All of our jewellery at Claddagh Design is personally designed and crafted from the beginning sheet of sterling silver right through to the finished piece in its presentation box. If you would like to see examples of our handcrafted pieces once complete visit our Online Store here and feel free to have a browse at our finished products. The process includes many stages from sketching, cutting, and hallmarking to soldering, polishing and more besides (you can learn all about how each piece is made in this video we put together) Jewellery making, especially working with silver and other precious metals, requires a lot of equipment, training and skill. Here's just a brief overview of what the average silversmith has to do to make a sheet of metal into a stylish piece of jewellery;
The first step is to cut out the design from the sheet of silver using a jeweller's saw. Jeweller's saws are extremely thin to allow for the best precision and detail. The saw must be lubricated to get the best results, and used with a steady, fluid motion.
Once the design has been cut out, the edges need to be filed down to make them smooth and level all around the piece. Files come in various sizes for fine or general filing. The silver is filed in one direction only, not backwards and forwards.
Depending on the complexity of the piece, shape, texture and design elements are added by various metalwork techniques. Using silversmithing hammers and various other tools, at this stage the piece begins to resemble its final state.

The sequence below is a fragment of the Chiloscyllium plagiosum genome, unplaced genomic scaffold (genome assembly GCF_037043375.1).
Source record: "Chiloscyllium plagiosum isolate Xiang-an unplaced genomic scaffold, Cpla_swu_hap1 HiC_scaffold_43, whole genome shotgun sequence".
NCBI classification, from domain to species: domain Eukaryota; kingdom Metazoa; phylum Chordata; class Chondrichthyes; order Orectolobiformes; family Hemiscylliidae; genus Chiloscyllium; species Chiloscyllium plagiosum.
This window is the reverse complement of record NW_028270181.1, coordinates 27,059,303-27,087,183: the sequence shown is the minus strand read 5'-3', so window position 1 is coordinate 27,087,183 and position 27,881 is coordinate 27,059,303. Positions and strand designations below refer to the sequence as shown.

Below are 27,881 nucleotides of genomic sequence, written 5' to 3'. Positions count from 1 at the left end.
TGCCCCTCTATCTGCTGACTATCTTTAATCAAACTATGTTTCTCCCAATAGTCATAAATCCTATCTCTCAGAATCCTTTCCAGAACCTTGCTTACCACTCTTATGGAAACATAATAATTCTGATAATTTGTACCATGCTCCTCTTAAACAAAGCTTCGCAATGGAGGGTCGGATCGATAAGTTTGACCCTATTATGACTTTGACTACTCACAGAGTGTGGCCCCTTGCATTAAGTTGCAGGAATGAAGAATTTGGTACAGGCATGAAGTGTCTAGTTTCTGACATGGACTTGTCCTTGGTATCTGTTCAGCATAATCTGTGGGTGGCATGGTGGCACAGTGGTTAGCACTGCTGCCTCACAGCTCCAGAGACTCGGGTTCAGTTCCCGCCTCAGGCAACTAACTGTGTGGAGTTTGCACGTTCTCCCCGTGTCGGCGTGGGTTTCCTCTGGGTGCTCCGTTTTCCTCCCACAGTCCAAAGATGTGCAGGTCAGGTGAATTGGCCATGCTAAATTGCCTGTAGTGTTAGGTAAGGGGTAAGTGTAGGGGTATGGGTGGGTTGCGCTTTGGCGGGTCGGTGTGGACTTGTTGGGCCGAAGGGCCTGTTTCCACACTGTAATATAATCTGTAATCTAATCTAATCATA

Soldering means using heat to bond two pieces of metal together. It is usually a standard crafting stage in most jewellery pieces although the amount of soldering needed varies greatly depending on the piece.
The piece is now complete apart from a few last design details. It is ready to be buffered, polished, have any remaining imperfections fixed, and made to look nice and shiny and ready to wear. You don't need all those saws and hammers to make basic, simple jewellery at home however. Here are a few straightforward techniques that, once mastered, can allow you to create pieces as complex or plain as you like.
Clay silver is metal clay made up of pure silver mixed with binding agents and water. It's mouldable into any shape just like pottery clay and when treated with heat, transforms into solid silver as we know it. Clay silver is widely available online, and it's not as expensive as you would expect – around $100 for 50 grams which will make several small pieces (like earrings or pendants) or a couple of bigger pieces (like bracelets). It needs to be 'fired' over a flame, generally at temperatures of around 650oC. Stove-top burners work fine, so this is easily something that can be mastered with a little bit of creativity. The real advantage about using clay is that no matter how many times you mess it up, you can always just start from scratch again without wasting anything. It's probably the best medium for beginner jewellery makers to work in.